Takeaway: Defrag tools tend to intimidate nontechnical users. But these defraggers are easy to use — and some have a nice selection of top-end features, to boot.
1: Windows defragger
There really isn’t much to the Windows defragger. It has few options, but what makes it so super-easy is that it is already installed and enabled on modern versions of Windows. The big drawbacks are that it lacks the features of others, particularly around things like on-the-fly optimization and the defragging of more sensitive system files.
Defraggler is not only easy to use, but it has a nice feature set too. In addition to the usual things, like scheduled defrags, you can defrag individual files and folders, along with your free space. Of special interest to those who work on a lot of systems, Defraggler can be used as a standalone application running from a USB drive.
3: Auslogics Disk Defrag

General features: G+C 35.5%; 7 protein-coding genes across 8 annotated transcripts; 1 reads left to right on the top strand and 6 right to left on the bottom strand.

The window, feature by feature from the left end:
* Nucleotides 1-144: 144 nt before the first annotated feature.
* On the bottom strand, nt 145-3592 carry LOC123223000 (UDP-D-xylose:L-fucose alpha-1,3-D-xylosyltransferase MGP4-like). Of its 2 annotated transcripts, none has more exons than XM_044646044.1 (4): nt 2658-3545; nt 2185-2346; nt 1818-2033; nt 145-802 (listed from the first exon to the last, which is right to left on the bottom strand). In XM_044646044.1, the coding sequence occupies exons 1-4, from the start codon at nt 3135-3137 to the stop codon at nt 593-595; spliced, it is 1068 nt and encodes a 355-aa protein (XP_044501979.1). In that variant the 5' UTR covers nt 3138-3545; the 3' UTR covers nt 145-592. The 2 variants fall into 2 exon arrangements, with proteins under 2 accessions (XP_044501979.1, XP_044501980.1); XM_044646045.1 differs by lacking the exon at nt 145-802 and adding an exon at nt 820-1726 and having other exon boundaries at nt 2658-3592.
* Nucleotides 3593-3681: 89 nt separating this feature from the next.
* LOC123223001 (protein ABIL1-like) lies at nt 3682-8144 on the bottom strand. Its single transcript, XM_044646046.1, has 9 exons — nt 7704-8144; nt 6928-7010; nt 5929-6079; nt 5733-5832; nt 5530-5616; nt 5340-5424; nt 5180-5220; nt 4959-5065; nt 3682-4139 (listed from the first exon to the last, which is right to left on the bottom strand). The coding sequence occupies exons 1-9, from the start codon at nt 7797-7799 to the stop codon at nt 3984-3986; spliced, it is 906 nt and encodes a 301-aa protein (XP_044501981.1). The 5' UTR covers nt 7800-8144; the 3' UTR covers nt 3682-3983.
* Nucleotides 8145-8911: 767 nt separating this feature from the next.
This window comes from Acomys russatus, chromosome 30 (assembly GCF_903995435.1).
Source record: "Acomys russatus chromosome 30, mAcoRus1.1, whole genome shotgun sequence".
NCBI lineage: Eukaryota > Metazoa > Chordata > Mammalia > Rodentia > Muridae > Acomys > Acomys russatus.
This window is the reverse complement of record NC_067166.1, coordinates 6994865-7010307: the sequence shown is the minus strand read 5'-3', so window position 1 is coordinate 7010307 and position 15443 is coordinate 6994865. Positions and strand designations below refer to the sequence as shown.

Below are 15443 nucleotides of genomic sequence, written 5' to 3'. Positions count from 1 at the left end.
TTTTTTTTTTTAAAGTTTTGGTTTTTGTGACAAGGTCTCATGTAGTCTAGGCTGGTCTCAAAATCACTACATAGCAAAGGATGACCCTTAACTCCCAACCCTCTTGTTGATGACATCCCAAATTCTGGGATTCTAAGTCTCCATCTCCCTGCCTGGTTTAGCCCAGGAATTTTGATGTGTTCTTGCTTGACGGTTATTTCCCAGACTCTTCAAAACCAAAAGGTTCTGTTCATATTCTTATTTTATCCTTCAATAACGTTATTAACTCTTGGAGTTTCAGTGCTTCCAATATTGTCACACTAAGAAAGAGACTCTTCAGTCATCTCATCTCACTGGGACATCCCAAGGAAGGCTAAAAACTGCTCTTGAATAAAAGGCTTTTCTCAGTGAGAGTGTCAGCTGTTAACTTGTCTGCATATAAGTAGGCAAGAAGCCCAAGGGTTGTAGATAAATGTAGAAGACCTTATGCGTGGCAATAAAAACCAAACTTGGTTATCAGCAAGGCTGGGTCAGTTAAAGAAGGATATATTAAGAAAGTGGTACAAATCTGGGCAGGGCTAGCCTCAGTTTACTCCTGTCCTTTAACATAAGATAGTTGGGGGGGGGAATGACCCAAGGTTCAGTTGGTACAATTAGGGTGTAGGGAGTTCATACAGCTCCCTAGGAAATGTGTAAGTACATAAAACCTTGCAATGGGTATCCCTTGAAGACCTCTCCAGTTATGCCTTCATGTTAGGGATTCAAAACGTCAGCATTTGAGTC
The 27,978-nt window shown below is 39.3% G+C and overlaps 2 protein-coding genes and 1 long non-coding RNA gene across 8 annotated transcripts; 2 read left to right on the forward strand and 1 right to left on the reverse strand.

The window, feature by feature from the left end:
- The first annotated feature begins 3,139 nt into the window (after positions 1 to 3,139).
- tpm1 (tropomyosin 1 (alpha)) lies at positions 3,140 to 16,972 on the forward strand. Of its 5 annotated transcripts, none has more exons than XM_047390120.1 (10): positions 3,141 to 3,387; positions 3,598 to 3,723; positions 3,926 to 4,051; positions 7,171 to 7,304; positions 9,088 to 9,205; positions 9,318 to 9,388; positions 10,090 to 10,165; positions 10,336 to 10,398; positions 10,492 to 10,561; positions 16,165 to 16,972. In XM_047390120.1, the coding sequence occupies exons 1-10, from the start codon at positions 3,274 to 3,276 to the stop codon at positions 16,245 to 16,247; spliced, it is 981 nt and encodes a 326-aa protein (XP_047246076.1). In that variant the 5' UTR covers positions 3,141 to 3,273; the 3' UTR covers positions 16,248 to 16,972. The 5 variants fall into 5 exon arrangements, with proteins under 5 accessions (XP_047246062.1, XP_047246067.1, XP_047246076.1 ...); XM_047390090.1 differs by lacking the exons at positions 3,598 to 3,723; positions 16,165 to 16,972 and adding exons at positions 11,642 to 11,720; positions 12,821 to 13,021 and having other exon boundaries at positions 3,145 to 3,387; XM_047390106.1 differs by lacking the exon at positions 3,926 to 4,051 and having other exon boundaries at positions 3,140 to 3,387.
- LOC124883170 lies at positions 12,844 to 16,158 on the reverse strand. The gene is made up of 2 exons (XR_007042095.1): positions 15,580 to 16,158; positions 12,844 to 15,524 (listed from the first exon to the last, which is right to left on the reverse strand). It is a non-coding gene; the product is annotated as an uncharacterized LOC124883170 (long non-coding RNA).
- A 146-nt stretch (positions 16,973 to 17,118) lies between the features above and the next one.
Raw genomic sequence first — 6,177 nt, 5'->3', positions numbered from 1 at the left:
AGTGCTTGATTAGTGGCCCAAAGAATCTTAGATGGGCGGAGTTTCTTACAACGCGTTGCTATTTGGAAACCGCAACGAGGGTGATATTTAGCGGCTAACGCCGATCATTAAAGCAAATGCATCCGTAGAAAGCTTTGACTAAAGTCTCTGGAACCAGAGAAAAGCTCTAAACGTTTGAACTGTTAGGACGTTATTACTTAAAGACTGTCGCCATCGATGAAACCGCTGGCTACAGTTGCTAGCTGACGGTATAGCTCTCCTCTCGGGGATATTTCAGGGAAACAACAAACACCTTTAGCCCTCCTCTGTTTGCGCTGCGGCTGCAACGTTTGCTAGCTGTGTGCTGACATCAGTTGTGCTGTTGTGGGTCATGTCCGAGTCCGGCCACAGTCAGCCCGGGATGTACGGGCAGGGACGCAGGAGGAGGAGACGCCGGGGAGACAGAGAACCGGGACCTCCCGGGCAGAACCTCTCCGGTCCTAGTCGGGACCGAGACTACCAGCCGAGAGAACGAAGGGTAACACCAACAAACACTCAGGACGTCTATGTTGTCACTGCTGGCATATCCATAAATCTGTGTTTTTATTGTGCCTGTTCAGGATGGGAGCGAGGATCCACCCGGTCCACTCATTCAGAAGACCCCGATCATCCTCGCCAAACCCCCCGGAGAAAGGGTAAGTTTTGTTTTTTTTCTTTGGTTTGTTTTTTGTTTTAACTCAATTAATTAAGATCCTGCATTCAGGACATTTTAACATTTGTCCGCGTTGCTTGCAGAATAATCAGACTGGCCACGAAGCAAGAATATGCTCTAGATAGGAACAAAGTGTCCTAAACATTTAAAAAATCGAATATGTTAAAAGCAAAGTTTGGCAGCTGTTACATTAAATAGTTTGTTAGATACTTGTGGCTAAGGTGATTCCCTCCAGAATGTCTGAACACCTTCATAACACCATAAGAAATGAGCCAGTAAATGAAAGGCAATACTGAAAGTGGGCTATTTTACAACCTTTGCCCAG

Auslogics Disk Defrag is a real favorite here on TechRepublic. Every time defraggers are mentioned, lots of members bring it up. It’s a snap to use, and it has the features of more powerful packages as well. Like Defraggler, it can operate on individual files and folders, but it can also perform the real-time, automatic defragging that some other packages can’t perform.
4: Smart Defrag
Smart Defrag takes an easy-to-use package and adds some of the top-end features, like waiting until the PC is idle to start defragging and job scheduling. It too can perform automatic, real-time defragging in the background. The feature that users tend to like most about Smart Defrag, though, is its price: free.
Diskeeper is the most advanced defragger on this list, but it is still easy enough for a novice to handle. And for the enthusiast, power user, or system administrator, Diskeeper has functionality and optimizations not found in less expensive packages. Diskeeper is most likely overkill for the home user. But if you want a package that’s easy to get up and running, with options that let you tweak it to your heart’s content, Diskeeper is the one for you